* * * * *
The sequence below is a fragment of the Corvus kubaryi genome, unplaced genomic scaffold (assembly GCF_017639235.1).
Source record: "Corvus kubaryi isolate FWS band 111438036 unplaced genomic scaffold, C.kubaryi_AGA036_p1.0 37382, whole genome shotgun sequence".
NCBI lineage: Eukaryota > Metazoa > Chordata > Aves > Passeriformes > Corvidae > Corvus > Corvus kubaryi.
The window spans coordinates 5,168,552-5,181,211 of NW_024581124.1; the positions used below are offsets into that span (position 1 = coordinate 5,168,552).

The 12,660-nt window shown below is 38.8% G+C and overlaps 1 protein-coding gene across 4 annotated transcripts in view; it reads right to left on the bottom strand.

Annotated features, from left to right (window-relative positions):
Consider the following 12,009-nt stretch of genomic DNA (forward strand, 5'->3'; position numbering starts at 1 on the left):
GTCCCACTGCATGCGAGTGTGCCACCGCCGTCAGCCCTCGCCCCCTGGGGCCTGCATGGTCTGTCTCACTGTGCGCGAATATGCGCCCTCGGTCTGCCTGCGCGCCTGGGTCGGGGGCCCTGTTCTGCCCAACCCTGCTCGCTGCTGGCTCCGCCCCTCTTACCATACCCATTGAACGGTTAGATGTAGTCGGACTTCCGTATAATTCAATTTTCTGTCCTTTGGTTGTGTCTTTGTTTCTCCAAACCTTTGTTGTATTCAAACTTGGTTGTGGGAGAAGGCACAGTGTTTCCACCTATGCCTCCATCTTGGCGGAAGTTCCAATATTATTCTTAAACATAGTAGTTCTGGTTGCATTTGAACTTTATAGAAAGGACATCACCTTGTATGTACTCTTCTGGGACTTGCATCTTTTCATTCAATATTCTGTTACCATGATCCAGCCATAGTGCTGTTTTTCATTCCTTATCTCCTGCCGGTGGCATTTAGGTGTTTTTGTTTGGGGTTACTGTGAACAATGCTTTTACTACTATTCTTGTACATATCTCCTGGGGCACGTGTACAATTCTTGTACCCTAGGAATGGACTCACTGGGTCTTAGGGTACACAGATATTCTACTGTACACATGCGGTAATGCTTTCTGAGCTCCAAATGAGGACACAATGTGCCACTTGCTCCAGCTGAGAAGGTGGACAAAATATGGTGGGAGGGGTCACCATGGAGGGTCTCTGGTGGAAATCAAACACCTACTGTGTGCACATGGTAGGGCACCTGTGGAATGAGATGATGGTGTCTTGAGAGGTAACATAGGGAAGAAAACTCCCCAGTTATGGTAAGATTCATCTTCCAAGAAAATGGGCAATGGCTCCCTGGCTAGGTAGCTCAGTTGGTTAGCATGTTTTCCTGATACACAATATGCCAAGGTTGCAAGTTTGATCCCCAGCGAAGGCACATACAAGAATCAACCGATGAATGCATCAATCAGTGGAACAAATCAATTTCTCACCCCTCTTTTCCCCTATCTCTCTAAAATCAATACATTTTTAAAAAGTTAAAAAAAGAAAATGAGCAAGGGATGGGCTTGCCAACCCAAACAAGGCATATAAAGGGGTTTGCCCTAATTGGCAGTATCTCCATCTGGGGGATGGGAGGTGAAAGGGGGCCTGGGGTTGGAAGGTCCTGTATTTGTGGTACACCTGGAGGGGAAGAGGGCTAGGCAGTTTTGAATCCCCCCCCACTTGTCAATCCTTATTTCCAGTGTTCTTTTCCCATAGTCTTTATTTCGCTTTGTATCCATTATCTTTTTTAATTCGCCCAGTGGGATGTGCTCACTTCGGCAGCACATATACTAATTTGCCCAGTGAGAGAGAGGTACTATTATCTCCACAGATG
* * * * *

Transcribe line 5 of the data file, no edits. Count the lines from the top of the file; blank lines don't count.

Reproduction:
The 12,660-nt window shown below is 38.8% G+C and overlaps 1 protein-coding gene across 4 annotated transcripts in view; it reads right to left on the bottom strand.